Our human hearts hold an array of emotions and feelings mixed together throughout our daily walk, a palette of swirls and blending colours in one continuous experience.  What helps our hearts come to rest amidst the swirl is the safety and acceptance of our human relationships.

When we are together, our emotions like colours, mix.  We respond to one another and our hearts bring forward new shades and designs in community.

From Our Home

Never is there a more visceral emotional experience than in a family.  This last weekend, our little was challenged with a fever and flu simultaneously with the opening weekend of our neighbour’s pool.  Each day she watched from her bedroom window, wishing she was at school, as the pool filled and the details of the backyard came to life with the possibility of swimming.  Her little friends were vibrating with the excitement of sharing.

Yet, when the weekend came, there was illness and travel plans and, sadly, waiting.  It was the most difficult of delays. Her heart was broken that she couldn’t join in the fun and her heart’s palette came alive with reds and purples, the violence of crushed longings.  Let’s just say it was explosive and a really challenging time to parent.  We were all covered in the paint of big emotions.

Photo by Amaury Salas on Unsplash

Connect with Safety

I was comforted by Deborah MacNamara‘s book Rest, Play, Grow, which shares some ground-breaking ideas regarding the big emotional experiences we face as humans.  She writes about our children,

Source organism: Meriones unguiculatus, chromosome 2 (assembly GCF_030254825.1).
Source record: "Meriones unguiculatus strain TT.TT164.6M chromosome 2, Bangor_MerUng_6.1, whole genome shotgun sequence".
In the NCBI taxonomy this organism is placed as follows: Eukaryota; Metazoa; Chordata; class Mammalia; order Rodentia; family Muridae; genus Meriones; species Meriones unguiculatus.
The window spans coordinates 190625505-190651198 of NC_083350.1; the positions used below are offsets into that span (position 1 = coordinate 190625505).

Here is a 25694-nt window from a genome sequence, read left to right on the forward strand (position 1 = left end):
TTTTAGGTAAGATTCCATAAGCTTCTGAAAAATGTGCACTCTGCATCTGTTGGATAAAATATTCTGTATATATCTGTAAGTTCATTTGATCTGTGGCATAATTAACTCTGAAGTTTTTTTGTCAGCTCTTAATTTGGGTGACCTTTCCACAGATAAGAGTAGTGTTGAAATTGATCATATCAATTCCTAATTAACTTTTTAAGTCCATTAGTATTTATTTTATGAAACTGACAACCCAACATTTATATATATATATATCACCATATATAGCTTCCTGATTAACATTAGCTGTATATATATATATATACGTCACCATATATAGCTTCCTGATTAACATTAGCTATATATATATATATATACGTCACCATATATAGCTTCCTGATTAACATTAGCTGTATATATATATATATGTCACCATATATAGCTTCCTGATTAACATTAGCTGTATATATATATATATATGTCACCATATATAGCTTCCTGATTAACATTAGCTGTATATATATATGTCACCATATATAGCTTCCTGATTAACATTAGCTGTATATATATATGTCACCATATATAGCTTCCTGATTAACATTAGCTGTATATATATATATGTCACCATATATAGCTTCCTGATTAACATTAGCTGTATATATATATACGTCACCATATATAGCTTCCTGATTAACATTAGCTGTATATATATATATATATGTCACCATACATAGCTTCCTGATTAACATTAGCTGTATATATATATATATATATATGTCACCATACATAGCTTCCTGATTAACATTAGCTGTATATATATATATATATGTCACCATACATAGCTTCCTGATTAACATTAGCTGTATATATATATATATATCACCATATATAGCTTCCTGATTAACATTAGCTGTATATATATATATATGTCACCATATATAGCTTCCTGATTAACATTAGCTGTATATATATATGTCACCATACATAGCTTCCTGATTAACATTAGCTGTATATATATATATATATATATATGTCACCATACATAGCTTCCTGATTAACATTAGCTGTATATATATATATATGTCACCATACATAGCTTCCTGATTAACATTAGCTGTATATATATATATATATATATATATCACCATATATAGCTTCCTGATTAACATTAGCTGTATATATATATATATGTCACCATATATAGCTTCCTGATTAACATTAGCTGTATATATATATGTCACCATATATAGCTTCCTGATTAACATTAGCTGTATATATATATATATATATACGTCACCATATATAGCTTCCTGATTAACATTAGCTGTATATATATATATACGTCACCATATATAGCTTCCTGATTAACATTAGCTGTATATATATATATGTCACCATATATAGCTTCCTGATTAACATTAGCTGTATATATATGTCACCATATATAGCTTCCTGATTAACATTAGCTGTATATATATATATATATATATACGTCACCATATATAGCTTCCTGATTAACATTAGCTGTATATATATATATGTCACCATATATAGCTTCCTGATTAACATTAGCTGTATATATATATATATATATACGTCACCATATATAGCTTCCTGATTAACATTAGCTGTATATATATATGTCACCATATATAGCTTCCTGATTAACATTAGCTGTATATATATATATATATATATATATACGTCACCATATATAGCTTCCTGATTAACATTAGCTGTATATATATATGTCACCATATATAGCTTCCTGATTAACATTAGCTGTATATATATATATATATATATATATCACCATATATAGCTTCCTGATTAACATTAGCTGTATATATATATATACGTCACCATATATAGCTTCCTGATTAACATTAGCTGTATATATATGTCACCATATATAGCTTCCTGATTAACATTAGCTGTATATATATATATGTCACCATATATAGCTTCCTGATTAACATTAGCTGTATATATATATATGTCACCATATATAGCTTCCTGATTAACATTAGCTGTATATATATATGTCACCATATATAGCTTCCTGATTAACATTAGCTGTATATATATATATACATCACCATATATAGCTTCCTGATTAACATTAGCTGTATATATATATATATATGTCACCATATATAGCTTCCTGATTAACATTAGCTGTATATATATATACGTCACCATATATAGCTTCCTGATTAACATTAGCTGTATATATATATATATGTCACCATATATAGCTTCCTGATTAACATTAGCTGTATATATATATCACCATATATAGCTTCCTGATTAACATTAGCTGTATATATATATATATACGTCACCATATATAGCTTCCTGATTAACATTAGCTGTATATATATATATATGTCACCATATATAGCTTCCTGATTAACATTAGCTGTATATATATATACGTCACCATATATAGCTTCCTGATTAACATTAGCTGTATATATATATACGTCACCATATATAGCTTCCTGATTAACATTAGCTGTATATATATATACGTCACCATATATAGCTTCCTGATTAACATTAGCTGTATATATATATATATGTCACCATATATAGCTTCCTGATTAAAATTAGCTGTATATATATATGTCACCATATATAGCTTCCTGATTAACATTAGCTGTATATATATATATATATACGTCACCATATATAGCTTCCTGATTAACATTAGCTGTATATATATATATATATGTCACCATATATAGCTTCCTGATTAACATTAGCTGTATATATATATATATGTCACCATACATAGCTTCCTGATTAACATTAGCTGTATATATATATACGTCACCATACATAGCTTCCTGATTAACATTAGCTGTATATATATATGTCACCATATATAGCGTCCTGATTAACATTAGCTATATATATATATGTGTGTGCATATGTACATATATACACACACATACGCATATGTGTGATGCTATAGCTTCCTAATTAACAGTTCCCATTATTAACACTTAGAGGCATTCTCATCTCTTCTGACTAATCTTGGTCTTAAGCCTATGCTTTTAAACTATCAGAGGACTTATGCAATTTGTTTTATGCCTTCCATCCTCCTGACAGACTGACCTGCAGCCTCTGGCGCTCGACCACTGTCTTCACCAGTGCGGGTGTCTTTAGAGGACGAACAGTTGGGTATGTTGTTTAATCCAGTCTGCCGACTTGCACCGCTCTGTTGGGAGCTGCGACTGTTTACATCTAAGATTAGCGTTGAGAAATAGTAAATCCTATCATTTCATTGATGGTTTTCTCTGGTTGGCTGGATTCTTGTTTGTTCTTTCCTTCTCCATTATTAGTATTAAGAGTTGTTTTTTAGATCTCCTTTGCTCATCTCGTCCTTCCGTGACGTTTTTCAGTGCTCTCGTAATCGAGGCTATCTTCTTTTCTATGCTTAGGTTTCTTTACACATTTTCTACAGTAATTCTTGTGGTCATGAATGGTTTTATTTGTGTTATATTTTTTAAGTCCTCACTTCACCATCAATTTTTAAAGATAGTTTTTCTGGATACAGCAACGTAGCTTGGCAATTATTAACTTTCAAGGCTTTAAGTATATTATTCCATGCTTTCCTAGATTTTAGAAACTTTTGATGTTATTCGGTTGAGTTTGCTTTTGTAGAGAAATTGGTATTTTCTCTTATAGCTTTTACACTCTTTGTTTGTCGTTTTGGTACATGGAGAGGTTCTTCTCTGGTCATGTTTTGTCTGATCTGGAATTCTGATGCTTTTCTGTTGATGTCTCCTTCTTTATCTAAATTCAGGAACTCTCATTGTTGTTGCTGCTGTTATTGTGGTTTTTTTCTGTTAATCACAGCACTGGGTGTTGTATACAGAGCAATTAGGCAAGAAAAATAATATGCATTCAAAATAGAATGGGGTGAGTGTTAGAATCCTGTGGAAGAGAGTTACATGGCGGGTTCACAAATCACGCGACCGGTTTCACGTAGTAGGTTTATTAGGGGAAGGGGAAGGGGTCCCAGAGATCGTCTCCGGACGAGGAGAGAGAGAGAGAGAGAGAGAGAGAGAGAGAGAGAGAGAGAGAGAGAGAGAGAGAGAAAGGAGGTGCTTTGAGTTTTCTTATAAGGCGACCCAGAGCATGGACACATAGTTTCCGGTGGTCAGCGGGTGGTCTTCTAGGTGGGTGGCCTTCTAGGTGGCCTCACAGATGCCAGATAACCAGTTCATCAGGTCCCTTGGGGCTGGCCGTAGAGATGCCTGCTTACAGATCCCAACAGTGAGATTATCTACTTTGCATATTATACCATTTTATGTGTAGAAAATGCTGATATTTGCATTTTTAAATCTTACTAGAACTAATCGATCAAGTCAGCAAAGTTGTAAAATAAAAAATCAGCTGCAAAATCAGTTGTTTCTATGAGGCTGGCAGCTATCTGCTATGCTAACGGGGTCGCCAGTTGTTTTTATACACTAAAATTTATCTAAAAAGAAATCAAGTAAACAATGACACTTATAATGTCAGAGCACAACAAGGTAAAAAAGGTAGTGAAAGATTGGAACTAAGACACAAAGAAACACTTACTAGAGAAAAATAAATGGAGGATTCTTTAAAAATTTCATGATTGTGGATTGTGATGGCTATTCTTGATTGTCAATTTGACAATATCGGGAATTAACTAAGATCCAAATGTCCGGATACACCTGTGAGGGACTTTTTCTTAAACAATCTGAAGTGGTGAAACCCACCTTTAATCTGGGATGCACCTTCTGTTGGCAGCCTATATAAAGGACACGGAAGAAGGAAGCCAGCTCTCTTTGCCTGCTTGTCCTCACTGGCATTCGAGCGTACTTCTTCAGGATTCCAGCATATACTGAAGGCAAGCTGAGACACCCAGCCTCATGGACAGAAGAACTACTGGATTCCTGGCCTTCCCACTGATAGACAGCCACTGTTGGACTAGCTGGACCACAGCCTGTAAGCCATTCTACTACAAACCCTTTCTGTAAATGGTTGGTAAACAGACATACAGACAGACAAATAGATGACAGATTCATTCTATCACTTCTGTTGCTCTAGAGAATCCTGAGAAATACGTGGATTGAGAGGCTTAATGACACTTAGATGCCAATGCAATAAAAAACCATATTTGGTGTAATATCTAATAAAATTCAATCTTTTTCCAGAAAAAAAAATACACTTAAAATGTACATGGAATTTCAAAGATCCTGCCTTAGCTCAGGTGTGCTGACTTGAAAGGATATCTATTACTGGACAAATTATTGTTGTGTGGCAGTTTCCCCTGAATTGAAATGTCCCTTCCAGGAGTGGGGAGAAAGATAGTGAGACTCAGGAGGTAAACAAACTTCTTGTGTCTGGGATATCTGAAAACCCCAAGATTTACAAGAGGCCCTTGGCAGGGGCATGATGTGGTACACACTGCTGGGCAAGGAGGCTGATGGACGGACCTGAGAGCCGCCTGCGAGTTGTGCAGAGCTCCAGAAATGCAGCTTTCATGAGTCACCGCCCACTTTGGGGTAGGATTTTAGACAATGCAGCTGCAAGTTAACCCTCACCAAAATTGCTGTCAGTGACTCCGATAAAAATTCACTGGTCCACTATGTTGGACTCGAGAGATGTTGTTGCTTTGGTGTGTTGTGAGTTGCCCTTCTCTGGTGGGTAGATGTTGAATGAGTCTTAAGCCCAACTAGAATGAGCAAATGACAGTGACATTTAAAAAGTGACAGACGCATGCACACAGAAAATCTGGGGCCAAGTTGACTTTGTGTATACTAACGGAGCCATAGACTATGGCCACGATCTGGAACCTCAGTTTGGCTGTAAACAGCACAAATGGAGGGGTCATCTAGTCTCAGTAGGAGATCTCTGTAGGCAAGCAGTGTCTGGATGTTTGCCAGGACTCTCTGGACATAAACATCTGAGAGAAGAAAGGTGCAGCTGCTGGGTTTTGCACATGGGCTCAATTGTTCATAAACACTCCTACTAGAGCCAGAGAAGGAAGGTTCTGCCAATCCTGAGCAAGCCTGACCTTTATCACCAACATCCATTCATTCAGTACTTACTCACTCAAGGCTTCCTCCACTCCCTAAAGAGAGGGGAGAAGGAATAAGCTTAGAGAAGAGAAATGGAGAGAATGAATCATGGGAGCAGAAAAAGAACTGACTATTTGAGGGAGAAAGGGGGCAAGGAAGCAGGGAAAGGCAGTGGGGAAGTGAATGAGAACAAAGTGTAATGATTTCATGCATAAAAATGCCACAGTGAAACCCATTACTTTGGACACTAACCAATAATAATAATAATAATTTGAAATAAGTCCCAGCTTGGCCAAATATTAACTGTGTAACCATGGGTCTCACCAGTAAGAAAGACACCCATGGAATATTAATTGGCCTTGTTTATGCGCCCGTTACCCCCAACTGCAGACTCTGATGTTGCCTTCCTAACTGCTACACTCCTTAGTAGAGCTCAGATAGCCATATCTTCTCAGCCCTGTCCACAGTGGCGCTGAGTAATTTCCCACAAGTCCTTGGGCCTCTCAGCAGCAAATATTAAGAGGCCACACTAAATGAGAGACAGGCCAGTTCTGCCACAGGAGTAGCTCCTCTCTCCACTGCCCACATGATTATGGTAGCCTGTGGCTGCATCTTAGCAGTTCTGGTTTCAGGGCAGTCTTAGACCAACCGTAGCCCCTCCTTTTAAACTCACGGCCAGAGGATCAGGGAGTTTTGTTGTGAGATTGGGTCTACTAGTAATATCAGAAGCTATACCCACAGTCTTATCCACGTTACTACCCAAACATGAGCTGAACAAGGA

“The goal is to develop their capacity to bring emotions under a system of decision making, intention, and reflection so that they can begin to share them responsibly.”

Ironically, she writes about us too.

Yes, isn’t it always that way?  Our hearts long for and are passionate about so many things, lit up with anger or frustration or fear, fuelled by so many desires and hopes and dreams.   Then, when we come together in relationships, these complex palettes mix and the emotions feel explosive, chaotic, or even dirty in the ‘browns’ of too much mixing.  It makes cultivating community challenging.  Yet, our goal is to bring our emotions under a system of decision making, intention, and reflection so that we can share them effectively in relationships.

A Big Shift

It is from that messy relational place that MacNamara suggests shifting from a behavioural model of rewards and punishments, praises and corrections, to an emotional-relational model that focuses on collecting and connecting with our child or loved ones because,

Emotion is the engine that drives human action; it is what the behavioural paradigm has missed in its effort to quanitfy and measure human behaviour.

Our home is transforming as a result of this shift.  We are holding the emotions of our child with safety and acceptance.  We are giving her time to mature and integrate the palette of her heart.  Isn’t that what we all want?   I highly recommend this book for all parents, particularly those with sensitive children in your homes. Or, if you are a highly sensitive parent.

We need safe places with authentic relationships for emotions to be expressed in constructive and intentional ways.  We want to share the beauty of our hearts’ palettes.

So, we are leaning into community…

For the sake of the children,

Karine